• How policies are communicated to staff and how staff know what behaviours will, or will not, earn them a bonus;
  • Whether bonus pools are calculated before or after sufficient profit has been accrued to ensure shareholders have an adequate risk adjusted return.


In relation to the remuneration committee: its constitution; how it will ensure it has the skills and experience necessary to reach an independent view on the suitability of the institution's remuneration policy and its risk implications; and how it will receive advice from the institution's risk management function;

  • The procedures for setting remuneration policies across the firm and whether the firm intends to increase the disclosure it makes about its remuneration policies to shareholders and other stakeholders;
  • The procedures for ensuring appropriate input from the risk and compliance functions and how their remuneration is determined.

Remuneration structures and measuring performance

The performance criteria to be applied to executive directors and other senior employees for 2010 and how they will be applied in practice;

  • How bonus pools are calculated adjusted for current and future risk;
  • How the remuneration structures for those employees with a "significant influence function" or whose activities could have a material impact on the firm's risk profile (i.e. those covered by Principle 8 of the Code) will be consistent with and promote effective risk management and whether those structures will allow the firm not to pay a bonus if a loss was made in 2010;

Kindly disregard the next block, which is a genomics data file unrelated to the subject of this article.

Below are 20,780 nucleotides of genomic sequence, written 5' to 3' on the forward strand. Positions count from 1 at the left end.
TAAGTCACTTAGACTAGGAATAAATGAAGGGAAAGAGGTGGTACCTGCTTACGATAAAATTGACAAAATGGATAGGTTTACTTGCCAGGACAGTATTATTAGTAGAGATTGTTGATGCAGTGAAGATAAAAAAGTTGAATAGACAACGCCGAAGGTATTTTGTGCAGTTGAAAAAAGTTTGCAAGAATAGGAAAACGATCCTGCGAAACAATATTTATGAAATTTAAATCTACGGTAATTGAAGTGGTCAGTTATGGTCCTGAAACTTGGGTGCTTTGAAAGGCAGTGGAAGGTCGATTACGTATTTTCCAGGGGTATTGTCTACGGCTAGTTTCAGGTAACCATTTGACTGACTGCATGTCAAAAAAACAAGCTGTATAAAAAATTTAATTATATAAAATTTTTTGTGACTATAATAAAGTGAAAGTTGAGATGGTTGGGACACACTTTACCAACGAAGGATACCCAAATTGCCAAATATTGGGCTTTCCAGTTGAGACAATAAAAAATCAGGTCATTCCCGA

• The policies to be adopted to defer variable remuneration and whether the vesting of deferred remuneration will be linked to future performance. Where shares and share options are granted, will they be subject to performance conditions and will those conditions be risk adjusted?
  • Where guaranteed bonuses spanning more than one year have been awarded since the FSA published its draft Code on 18 March 2009, the reasons for granting them and who approved them. Firms will also need to state their policy on buying out the deferred bonuses of new joiners from previous employers.

In addition, there is a reminder that by 1 January 2010, firms will be required to have begun a review of how well their long term incentive plans take account of future risks.

As firms complete them, they will no doubt be mindful of any breaches of the Code and how they can be justified.

Although the questionnaire has only been sent to those 26 firms who will be caught by the Code from 1 January 2010, the FSA will report in October on whether other financial services companies should have some express remuneration-related rules applied to them. Recent indications have been that the FSA is focusing on larger firms with systemic risk and that remuneration oversight for smaller firms is less of an interest, but with the whole area the subject to such debate at the moment, it is very difficult to predict what will emerge in October.

This article was written for Law-Now, CMS Cameron McKenna's free online information service. To register for Law-Now, please go to

Law-Now information is for general purposes and guidance only. The information and opinions expressed in all Law-Now articles are not necessarily comprehensive and do not purport to give professional or legal advice. All Law-Now information relates to circumstances prevailing at the date of its original publication and may not have been updated to reflect subsequent developments.

The original publication date for this article was 04/09/2009.